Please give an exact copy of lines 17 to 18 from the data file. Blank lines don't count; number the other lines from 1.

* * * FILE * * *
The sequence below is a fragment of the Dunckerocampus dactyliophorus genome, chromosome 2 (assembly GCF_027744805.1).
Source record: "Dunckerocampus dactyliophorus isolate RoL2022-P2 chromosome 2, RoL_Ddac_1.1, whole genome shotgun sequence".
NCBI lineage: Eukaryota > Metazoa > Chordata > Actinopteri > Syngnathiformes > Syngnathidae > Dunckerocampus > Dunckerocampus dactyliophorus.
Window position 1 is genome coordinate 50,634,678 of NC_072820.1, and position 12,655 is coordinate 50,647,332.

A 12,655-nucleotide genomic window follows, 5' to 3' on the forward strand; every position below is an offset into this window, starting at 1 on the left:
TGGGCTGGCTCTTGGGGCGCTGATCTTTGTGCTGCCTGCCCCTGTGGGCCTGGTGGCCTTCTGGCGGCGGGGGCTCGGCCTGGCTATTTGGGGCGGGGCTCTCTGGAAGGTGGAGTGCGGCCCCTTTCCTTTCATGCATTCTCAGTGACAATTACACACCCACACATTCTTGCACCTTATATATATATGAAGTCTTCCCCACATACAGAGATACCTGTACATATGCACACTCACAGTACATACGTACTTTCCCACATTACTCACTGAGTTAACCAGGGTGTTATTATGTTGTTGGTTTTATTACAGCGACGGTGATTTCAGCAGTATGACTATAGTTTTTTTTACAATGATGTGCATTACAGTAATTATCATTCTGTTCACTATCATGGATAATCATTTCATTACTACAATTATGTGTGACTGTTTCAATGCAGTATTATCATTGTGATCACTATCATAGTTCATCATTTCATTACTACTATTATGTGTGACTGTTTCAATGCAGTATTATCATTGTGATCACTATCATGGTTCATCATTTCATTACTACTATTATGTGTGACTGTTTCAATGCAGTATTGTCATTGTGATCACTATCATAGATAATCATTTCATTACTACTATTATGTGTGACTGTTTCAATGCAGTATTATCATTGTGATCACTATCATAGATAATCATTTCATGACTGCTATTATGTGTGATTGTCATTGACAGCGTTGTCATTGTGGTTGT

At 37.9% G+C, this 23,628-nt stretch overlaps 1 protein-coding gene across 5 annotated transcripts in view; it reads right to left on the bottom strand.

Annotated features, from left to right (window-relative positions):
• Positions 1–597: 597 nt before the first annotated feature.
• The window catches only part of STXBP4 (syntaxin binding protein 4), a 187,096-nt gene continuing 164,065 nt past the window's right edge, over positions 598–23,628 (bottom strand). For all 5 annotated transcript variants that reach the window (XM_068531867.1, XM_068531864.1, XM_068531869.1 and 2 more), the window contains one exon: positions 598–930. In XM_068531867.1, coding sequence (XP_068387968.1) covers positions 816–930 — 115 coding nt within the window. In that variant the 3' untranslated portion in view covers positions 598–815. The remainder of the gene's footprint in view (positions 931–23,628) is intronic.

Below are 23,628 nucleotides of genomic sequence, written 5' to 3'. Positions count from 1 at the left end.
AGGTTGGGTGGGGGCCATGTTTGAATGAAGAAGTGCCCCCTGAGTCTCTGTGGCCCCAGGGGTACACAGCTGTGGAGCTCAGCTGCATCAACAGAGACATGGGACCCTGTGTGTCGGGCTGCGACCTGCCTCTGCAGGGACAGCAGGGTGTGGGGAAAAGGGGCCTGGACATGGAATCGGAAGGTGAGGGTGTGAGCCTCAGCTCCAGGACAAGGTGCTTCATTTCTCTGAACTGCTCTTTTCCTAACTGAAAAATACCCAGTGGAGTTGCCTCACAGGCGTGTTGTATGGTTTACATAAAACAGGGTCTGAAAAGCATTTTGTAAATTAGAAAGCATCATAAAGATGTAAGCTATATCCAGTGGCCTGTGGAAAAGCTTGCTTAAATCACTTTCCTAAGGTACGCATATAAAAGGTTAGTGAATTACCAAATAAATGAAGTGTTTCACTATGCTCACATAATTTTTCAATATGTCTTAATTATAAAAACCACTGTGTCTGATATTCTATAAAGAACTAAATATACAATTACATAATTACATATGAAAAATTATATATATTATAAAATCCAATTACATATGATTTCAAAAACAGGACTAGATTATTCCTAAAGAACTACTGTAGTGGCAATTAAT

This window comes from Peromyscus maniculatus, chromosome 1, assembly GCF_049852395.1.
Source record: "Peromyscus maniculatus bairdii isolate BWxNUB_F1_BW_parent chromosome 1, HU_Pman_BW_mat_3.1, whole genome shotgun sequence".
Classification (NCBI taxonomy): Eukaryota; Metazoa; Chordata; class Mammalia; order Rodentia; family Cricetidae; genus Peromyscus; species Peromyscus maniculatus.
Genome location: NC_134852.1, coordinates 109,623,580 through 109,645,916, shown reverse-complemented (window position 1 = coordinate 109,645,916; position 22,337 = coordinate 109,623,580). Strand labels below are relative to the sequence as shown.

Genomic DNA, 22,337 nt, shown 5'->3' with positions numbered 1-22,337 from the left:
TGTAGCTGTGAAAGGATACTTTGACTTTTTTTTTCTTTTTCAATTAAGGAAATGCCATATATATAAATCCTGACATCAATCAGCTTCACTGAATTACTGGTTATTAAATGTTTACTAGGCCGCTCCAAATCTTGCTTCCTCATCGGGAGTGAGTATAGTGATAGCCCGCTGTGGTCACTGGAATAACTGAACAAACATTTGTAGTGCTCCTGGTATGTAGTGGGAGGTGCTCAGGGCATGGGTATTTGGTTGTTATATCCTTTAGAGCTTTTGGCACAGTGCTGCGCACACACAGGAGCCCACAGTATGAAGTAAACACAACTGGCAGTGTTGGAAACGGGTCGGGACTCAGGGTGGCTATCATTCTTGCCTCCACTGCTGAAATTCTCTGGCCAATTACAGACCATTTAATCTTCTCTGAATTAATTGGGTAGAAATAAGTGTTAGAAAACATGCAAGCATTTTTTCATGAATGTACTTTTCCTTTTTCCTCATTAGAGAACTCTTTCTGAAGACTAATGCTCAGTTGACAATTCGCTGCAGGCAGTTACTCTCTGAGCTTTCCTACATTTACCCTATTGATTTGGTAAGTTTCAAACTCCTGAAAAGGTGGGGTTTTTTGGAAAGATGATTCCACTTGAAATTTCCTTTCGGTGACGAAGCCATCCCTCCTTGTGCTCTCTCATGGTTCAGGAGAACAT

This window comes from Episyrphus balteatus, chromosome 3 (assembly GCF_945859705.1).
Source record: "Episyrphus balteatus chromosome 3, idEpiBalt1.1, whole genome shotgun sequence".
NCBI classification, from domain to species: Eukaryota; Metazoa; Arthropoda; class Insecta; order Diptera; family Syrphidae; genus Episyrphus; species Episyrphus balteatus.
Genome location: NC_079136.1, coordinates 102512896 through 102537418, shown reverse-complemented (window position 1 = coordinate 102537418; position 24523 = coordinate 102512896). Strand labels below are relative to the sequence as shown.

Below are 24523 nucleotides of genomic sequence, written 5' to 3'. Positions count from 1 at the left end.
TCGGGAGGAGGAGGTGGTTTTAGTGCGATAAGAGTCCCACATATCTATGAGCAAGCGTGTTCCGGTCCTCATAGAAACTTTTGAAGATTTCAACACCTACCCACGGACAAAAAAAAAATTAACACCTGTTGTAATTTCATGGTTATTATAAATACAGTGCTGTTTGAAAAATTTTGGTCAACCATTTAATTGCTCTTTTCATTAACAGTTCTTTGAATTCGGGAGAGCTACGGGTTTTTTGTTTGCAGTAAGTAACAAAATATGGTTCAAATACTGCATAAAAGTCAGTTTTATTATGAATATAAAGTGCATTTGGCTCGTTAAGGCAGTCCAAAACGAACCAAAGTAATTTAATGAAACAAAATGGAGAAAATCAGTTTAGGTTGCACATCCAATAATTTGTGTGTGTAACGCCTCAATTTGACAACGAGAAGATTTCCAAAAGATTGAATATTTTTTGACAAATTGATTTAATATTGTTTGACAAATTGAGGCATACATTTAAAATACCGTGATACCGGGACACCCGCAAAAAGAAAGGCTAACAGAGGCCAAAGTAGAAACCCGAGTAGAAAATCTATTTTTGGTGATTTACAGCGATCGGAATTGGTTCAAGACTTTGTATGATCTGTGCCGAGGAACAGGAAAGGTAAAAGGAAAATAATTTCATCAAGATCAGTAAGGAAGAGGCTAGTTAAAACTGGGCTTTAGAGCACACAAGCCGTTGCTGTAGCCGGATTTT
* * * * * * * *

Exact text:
Genomic DNA, 22,337 nt, shown 5'->3' with positions numbered 1-22,337 from the left:
TGTAGCTGTGAAAGGATACTTTGACTTTTTTTTTCTTTTTCAATTAAGGAAATGCCATATATATAAATCCTGACATCAATCAGCTTCACTGAATTACTGGTTATTAAATGTTTACTAGGCCGCTCCAAATCTTGCTTCCTCATCGGGAGTGAGTATAGTGATAGCCCGCTGTGGTCACTGGAATAACTGAACAAACATTTGTAGTGCTCCTGGTATGTAGTGGGAGGTGCTCAGGGCATGGGTATTTGGTTGTTATATCCTTTAGAGCTTTTGGCACAGTGCTGCGCACACACAGGAGCCCACAGTATGAAGTAAACACAACTGGCAGTGTTGGAAACGGGTCGGGACTCAGGGTGGCTATCATTCTTGCCTCCACTGCTGAAATTCTCTGGCCAATTACAGACCATTTAATCTTCTCTGAATTAATTGGGTAGAAATAAGTGTTAGAAAACATGCAAGCATTTTTTCATGAATGTACTTTTCCTTTTTCCTCATTAGAGAACTCTTTCTGAAGACTAATGCTCAGTTGACAATTCGCTGCAGGCAGTTACTCTCTGAGCTTTCCTACATTTACCCTATTGATTTGGTAAGTTTCAAACTCCTGAAAAGGTGGGGTTTTTTGGAAAGATGATTCCACTTGAAATTTCCTTTCGGTGACGAAGCCATCCCTCCTTGTGCTCTCTCATGGTTCAGGAGAACAT